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Sunday, December 16, 2018

Catholic University Fires Tenured Professor For Sexual Relationship With His Graduate Student Assistant

Catholic University (2018)Catholic University of America, Statement on Dismissal of Professor Stephen J. McKenna:

The Board of Trustees of The Catholic University of America has dismissed Stephen J. McKenna, a tenured associate professor in the Department of Media and Communication Studies, for engaging in a sexual relationship with an employee under his supervision in violation of University policy.

The Board of Trustees has the sole authority to dismiss for cause a tenured faculty member. Its decision marked the end of a lengthy review process by the University that began in 2017.

The Faculty Handbook defines the grounds for dismissal of tenured faculty to include “demonstrable incompetence or dishonesty in teaching or research, . . . manifest neglect of duty, or . . . other adequate cause” (Sec. II-G-7.188).

Since 2008, the University has consistently prohibited all dating and sexual relationships between faculty and employees they supervise, regardless of consent, and provided for sanctions including dismissal. The version of the policy in effect in 2013 can be found here.

Stephen McKenna received his Ph.D. in English from Catholic University in 1996 and served for two years as a visiting assistant professor. He then advanced through successive appointments as assistant and associate professor of English. He moved to the newly formed Department of Media and Communication Studies in 2006. He served as chair of the department on an interim basis in 2007-08. In 2010 he became the regular chair, a post he held until August 2018.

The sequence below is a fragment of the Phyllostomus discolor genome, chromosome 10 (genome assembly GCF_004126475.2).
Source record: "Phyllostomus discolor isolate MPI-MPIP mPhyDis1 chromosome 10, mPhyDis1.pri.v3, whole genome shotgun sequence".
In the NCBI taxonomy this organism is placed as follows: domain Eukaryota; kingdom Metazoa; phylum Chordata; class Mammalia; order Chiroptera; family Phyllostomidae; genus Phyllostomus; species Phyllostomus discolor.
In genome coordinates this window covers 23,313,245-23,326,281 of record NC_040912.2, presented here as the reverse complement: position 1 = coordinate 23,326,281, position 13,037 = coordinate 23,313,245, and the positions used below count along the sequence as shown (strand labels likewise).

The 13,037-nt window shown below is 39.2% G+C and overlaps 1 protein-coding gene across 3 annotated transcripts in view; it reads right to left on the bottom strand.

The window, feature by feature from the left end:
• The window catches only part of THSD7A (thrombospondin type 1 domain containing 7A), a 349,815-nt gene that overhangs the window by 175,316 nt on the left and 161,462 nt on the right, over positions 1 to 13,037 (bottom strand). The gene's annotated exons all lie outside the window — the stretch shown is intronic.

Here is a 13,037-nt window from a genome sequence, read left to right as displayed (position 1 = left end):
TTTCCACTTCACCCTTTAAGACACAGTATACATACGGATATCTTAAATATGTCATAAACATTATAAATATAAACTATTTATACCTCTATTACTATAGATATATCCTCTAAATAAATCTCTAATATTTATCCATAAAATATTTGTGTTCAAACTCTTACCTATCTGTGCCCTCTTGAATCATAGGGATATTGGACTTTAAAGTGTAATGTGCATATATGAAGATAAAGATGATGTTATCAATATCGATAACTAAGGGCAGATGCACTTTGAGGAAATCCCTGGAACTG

As department chair in 2013, McKenna had the responsibility of filling the vacant position of assistant to the chair. McKenna personally selected the woman with whom he later began the improper relationship. The employee, who was also a graduate student in another department, began work in Media Studies in February 2013. She was 24 years old. Within two months, she and McKenna had become sexually involved. In October 2013 she resigned to take another job.

The University first received an allegation from an anonymous source in April 2017 that McKenna had had a relationship with an employee who worked for him. The University attempted to investigate the allegation but was unable to get any additional information from the informant.

The employee herself contacted the University in July 2017 and provided information about the relationship.

The University then conducted an investigation under the procedures specified in the University’s Sexual Offenses Policy. During that time, the employee provided the University thousands of text messages exchanged between herself and McKenna during the period of her employment. When approached, McKenna admitted the relationship.

Upon completion of the investigation in December 2017, the University advised McKenna that it would begin proceedings for his dismissal.